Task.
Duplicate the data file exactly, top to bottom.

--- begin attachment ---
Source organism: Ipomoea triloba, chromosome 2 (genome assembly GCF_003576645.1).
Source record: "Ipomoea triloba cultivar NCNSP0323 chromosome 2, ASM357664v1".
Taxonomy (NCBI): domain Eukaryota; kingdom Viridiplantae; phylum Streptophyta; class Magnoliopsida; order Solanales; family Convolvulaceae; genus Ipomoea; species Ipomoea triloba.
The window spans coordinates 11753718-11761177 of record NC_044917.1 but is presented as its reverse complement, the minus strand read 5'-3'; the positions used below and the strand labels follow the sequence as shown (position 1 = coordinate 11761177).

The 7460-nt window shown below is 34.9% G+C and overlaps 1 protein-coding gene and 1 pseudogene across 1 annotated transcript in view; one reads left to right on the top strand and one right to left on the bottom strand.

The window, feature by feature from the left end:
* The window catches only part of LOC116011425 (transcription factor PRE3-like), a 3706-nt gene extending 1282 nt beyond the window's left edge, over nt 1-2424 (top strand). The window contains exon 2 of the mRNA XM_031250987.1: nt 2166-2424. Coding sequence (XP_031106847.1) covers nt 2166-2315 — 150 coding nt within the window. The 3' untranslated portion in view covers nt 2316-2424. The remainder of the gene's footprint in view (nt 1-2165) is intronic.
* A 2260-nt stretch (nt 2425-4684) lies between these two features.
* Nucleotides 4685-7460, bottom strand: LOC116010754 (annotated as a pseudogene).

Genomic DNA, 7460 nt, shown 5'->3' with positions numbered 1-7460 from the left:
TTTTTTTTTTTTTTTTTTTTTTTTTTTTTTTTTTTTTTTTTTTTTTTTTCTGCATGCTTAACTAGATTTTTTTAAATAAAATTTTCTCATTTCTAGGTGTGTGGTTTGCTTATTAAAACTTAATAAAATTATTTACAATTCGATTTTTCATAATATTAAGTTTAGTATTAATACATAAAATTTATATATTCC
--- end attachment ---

Source organism: Ipomoea triloba, chromosome 2 (genome assembly GCF_003576645.1).
Source record: "Ipomoea triloba cultivar NCNSP0323 chromosome 2, ASM357664v1".
Taxonomy (NCBI): domain Eukaryota; kingdom Viridiplantae; phylum Streptophyta; class Magnoliopsida; order Solanales; family Convolvulaceae; genus Ipomoea; species Ipomoea triloba.
The window spans coordinates 11753718-11761177 of record NC_044917.1 but is presented as its reverse complement, the minus strand read 5'-3'; the positions used below and the strand labels follow the sequence as shown (position 1 = coordinate 11761177).

The 7460-nt window shown below is 34.9% G+C and overlaps 1 protein-coding gene and 1 pseudogene across 1 annotated transcript in view; one reads left to right on the top strand and one right to left on the bottom strand.

The window, feature by feature from the left end:
* The window catches only part of LOC116011425 (transcription factor PRE3-like), a 3706-nt gene extending 1282 nt beyond the window's left edge, over nt 1-2424 (top strand). The window contains exon 2 of the mRNA XM_031250987.1: nt 2166-2424. Coding sequence (XP_031106847.1) covers nt 2166-2315 — 150 coding nt within the window. The 3' untranslated portion in view covers nt 2316-2424. The remainder of the gene's footprint in view (nt 1-2165) is intronic.
* A 2260-nt stretch (nt 2425-4684) lies between these two features.
* Nucleotides 4685-7460, bottom strand: LOC116010754 (annotated as a pseudogene).

Genomic DNA, 7460 nt, shown 5'->3' with positions numbered 1-7460 from the left:
TTTTTTTTTTTTTTTTTTTTTTTTTTTTTTTTTTTTTTTTTTTTTTTTTCTGCATGCTTAACTAGATTTTTTTAAATAAAATTTTCTCATTTCTAGGTGTGTGGTTTGCTTATTAAAACTTAATAAAATTATTTACAATTCGATTTTTCATAATATTAAGTTTAGTATTAATACATAAAATTTATATATTCC